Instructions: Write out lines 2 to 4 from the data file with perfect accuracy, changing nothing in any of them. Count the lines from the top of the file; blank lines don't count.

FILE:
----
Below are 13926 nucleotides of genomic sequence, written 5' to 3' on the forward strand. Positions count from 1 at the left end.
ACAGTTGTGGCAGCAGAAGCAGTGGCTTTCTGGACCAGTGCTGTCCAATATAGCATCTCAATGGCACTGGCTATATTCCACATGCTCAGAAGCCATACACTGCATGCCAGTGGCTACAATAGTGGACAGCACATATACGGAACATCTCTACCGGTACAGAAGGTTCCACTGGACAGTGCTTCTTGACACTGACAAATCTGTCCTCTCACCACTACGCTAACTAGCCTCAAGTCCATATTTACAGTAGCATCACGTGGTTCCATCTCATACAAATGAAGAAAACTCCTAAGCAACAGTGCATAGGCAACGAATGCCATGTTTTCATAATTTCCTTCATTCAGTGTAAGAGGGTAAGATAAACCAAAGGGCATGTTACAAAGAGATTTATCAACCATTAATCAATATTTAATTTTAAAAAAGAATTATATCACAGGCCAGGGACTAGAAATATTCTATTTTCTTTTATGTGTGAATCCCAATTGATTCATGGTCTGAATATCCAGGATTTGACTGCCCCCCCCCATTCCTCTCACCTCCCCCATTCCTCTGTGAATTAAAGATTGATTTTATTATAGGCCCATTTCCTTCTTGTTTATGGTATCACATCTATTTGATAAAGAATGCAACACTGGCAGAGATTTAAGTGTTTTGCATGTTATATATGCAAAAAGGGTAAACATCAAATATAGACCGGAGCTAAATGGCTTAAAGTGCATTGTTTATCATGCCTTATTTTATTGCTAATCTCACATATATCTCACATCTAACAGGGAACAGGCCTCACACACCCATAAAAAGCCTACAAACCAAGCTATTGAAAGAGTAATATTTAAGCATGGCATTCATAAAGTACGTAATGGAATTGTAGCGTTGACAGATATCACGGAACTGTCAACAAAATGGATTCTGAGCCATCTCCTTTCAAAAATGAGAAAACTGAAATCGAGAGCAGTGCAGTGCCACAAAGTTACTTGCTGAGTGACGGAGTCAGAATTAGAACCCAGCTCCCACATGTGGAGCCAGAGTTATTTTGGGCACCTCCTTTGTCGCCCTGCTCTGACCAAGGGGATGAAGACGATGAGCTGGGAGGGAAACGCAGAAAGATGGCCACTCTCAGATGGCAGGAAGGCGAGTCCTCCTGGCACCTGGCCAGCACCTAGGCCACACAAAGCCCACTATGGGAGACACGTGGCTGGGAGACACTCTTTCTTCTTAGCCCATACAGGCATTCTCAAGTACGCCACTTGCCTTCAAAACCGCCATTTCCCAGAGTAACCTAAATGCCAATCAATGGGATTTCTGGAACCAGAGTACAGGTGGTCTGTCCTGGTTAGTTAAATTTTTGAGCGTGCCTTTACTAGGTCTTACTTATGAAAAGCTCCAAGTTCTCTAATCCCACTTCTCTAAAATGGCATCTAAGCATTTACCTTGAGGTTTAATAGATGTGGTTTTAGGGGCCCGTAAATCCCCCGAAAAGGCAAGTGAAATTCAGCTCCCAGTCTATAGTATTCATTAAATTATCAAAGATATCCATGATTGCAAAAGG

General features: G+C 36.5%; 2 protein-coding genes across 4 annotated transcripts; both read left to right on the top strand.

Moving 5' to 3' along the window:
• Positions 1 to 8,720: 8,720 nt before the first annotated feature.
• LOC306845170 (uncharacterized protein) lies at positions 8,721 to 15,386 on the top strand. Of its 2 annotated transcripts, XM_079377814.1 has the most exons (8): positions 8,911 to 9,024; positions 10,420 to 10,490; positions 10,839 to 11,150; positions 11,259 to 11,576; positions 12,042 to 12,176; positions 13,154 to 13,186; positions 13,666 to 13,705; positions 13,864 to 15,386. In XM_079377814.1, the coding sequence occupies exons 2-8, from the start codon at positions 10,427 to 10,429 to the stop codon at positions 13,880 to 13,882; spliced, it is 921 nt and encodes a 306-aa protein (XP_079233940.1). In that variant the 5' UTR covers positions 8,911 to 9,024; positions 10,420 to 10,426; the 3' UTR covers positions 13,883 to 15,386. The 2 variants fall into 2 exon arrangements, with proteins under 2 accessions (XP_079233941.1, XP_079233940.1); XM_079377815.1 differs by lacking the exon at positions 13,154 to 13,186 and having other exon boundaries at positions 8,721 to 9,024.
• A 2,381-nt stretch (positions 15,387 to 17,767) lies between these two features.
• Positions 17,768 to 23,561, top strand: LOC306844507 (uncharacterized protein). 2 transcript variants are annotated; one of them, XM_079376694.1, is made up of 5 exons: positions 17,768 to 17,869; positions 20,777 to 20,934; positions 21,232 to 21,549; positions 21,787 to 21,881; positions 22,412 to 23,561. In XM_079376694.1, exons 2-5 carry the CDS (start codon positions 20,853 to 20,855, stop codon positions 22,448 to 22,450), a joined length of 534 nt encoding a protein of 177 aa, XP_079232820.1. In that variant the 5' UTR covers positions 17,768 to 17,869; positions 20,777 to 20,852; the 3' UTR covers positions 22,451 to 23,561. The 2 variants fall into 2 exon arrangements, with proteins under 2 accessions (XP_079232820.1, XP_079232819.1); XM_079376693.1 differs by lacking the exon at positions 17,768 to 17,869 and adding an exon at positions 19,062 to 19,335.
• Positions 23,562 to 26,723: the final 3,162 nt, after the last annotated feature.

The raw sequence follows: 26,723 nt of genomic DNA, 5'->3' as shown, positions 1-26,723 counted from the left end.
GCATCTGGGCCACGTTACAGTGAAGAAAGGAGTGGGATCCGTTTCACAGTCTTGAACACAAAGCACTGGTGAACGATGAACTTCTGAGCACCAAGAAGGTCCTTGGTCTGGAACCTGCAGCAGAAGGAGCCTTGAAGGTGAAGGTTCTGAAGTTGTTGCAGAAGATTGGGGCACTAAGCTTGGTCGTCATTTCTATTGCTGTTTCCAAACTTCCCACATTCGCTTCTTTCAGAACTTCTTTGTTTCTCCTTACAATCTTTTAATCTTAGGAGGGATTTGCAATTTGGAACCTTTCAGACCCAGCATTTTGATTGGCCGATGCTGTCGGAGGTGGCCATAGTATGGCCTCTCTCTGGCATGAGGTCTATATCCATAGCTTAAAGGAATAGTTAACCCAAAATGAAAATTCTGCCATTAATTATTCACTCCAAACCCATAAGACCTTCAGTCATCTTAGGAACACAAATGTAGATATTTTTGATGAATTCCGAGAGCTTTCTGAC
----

ACAGTTGTGGCAGCAGAAGCAGTGGCTTTCTGGACCAGTGCTGTCCAATATAGCATCTCAATGGCACTGGCTATATTCCACATGCTCAGAAGCCATACACTGCATGCCAGTGGCTACAATAGTGGACAGCACATATACGGAACATCTCTACCGGTACAGAAGGTTCCACTGGACAGTGCTTCTTGACACTGACAAATCTGTCCTCTCACCACTACGCTAACTAGCCTCAAGTCCATATTTACAGTAGCATCACGTGGTTCCATCTCATACAAATGAAGAAAACTCCTAAGCAACAGTGCATAGGCAACGAATGCCATGTTTTCATAATTTCCTTCATTCAGTGTAAGAGGGTAAGATAAACCAAAGGGCATGTTACAAAGAGATTTATCAACCATTAATCAATATTTAATTTTAAAAAAGAATTATATCACAGGCCAGGGACTAGAAATATTCTATTTTCTTTTATGTGTGAATCCCAATTGATTCATGGTCTGAATATCCAGGATTTGACTGCCCCCCCCCATTCCTCTCACCTCCCCCATTCCTCTGTGAATTAAAGATTGATTTTATTATAGGCCCATTTCCTTCTTGTTTATGGTATCACATCTATTTGATAAAGAATGCAACACTGGCAGAGATTTAAGTGTTTTGCATGTTATATATGCAAAAAGGGTAAACATCAAATATAGACCGGAGCTAAATGGCTTAAAGTGCATTGTTTATCATGCCTTATTTTATTGCTAATCTCACATATATCTCACATCTAACAGGGAACAGGCCTCACACACCCATAAAAAGCCTACAAACCAAGCTATTGAAAGAGTAATATTTAAGCATGGCATTCATAAAGTACGTAATGGAATTGTAGCGTTGACAGATATCACGGAACTGTCAACAAAATGGATTCTGAGCCATCTCCTTTCAAAAATGAGAAAACTGAAATCGAGAGCAGTGCAGTGCCACAAAGTTACTTGCTGAGTGACGGAGTCAGAATTAGAACCCAGCTCCCACATGTGGAGCCAGAGTTATTTTGGGCACCTCCTTTGTCGCCCTGCTCTGACCAAGGGGATGAAGACGATGAGCTGGGAGGGAAACGCAGAAAGATGGCCACTCTCAGATGGCAGGAAGGCGAGTCCTCCTGGCACCTGGCCAGCACCTAGGCCACACAAAGCCCACTATGGGAGACACGTGGCTGGGAGACACTCTTTCTTCTTAGCCCATACAGGCATTCTCAAGTACGCCACTTGCCTTCAAAACCGCCATTTCCCAGAGTAACCTAAATGCCAATCAATGGGATTTCTGGAACCAGAGTACAGGTGGTCTGTCCTGGTTAGTTAAATTTTTGAGCGTGCCTTTACTAGGTCTTACTTATGAAAAGCTCCAAGTTCTCTAATCCCACTTCTCTAAAATGGCATCTAAGCATTTACCTTGAGGTTTAATAGATGTGGTTTTAGGGGCCCGTAAATCCCCCGAAAAGGCAAGTGAAATTCAGCTCCCAGTCTATAGTATTCATTAAATTATCAAAGATATCCATGATTGCAAAAGG

General features: G+C 36.5%; 2 protein-coding genes across 4 annotated transcripts; both read left to right on the top strand.

Moving 5' to 3' along the window: